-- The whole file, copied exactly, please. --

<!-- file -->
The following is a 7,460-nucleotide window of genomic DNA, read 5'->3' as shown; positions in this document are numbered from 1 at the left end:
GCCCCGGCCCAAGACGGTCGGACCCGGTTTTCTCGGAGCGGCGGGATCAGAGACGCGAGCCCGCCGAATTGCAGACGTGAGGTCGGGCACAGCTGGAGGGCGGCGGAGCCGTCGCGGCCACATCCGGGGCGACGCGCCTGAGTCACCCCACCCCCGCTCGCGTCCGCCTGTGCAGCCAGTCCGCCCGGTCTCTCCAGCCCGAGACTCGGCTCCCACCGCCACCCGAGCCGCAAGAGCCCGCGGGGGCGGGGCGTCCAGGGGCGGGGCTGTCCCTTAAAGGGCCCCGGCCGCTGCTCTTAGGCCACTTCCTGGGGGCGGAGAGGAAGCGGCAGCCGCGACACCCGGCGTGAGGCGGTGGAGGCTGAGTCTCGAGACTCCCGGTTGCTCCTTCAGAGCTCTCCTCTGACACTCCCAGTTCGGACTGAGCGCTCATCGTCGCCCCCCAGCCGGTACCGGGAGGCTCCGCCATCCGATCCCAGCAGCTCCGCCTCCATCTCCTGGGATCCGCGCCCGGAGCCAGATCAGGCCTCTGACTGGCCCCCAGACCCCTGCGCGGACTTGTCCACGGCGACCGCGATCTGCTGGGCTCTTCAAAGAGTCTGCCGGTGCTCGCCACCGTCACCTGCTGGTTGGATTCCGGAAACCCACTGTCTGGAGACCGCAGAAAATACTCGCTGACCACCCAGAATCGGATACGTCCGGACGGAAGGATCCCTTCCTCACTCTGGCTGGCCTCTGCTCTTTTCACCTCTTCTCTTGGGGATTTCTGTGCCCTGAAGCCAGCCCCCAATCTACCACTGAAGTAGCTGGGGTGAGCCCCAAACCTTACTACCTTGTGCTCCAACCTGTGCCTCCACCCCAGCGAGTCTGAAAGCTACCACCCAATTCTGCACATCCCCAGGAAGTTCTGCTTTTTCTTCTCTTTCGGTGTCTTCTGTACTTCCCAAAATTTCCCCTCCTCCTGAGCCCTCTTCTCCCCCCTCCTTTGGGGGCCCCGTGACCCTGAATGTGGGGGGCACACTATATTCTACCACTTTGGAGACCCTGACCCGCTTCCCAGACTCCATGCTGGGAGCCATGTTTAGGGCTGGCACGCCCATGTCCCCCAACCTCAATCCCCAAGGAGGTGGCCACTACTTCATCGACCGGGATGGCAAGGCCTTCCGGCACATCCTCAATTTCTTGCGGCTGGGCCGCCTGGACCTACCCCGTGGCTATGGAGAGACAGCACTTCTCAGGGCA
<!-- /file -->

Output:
The following is a 7,460-nucleotide window of genomic DNA, read 5'->3' as shown; positions in this document are numbered from 1 at the left end:
GCCCCGGCCCAAGACGGTCGGACCCGGTTTTCTCGGAGCGGCGGGATCAGAGACGCGAGCCCGCCGAATTGCAGACGTGAGGTCGGGCACAGCTGGAGGGCGGCGGAGCCGTCGCGGCCACATCCGGGGCGACGCGCCTGAGTCACCCCACCCCCGCTCGCGTCCGCCTGTGCAGCCAGTCCGCCCGGTCTCTCCAGCCCGAGACTCGGCTCCCACCGCCACCCGAGCCGCAAGAGCCCGCGGGGGCGGGGCGTCCAGGGGCGGGGCTGTCCCTTAAAGGGCCCCGGCCGCTGCTCTTAGGCCACTTCCTGGGGGCGGAGAGGAAGCGGCAGCCGCGACACCCGGCGTGAGGCGGTGGAGGCTGAGTCTCGAGACTCCCGGTTGCTCCTTCAGAGCTCTCCTCTGACACTCCCAGTTCGGACTGAGCGCTCATCGTCGCCCCCCAGCCGGTACCGGGAGGCTCCGCCATCCGATCCCAGCAGCTCCGCCTCCATCTCCTGGGATCCGCGCCCGGAGCCAGATCAGGCCTCTGACTGGCCCCCAGACCCCTGCGCGGACTTGTCCACGGCGACCGCGATCTGCTGGGCTCTTCAAAGAGTCTGCCGGTGCTCGCCACCGTCACCTGCTGGTTGGATTCCGGAAACCCACTGTCTGGAGACCGCAGAAAATACTCGCTGACCACCCAGAATCGGATACGTCCGGACGGAAGGATCCCTTCCTCACTCTGGCTGGCCTCTGCTCTTTTCACCTCTTCTCTTGGGGATTTCTGTGCCCTGAAGCCAGCCCCCAATCTACCACTGAAGTAGCTGGGGTGAGCCCCAAACCTTACTACCTTGTGCTCCAACCTGTGCCTCCACCCCAGCGAGTCTGAAAGCTACCACCCAATTCTGCACATCCCCAGGAAGTTCTGCTTTTTCTTCTCTTTCGGTGTCTTCTGTACTTCCCAAAATTTCCCCTCCTCCTGAGCCCTCTTCTCCCCCCTCCTTTGGGGGCCCCGTGACCCTGAATGTGGGGGGCACACTATATTCTACCACTTTGGAGACCCTGACCCGCTTCCCAGACTCCATGCTGGGAGCCATGTTTAGGGCTGGCACGCCCATGTCCCCCAACCTCAATCCCCAAGGAGGTGGCCACTACTTCATCGACCGGGATGGCAAGGCCTTCCGGCACATCCTCAATTTCTTGCGGCTGGGCCGCCTGGACCTACCCCGTGGCTATGGAGAGACAGCACTTCTCAGGGCA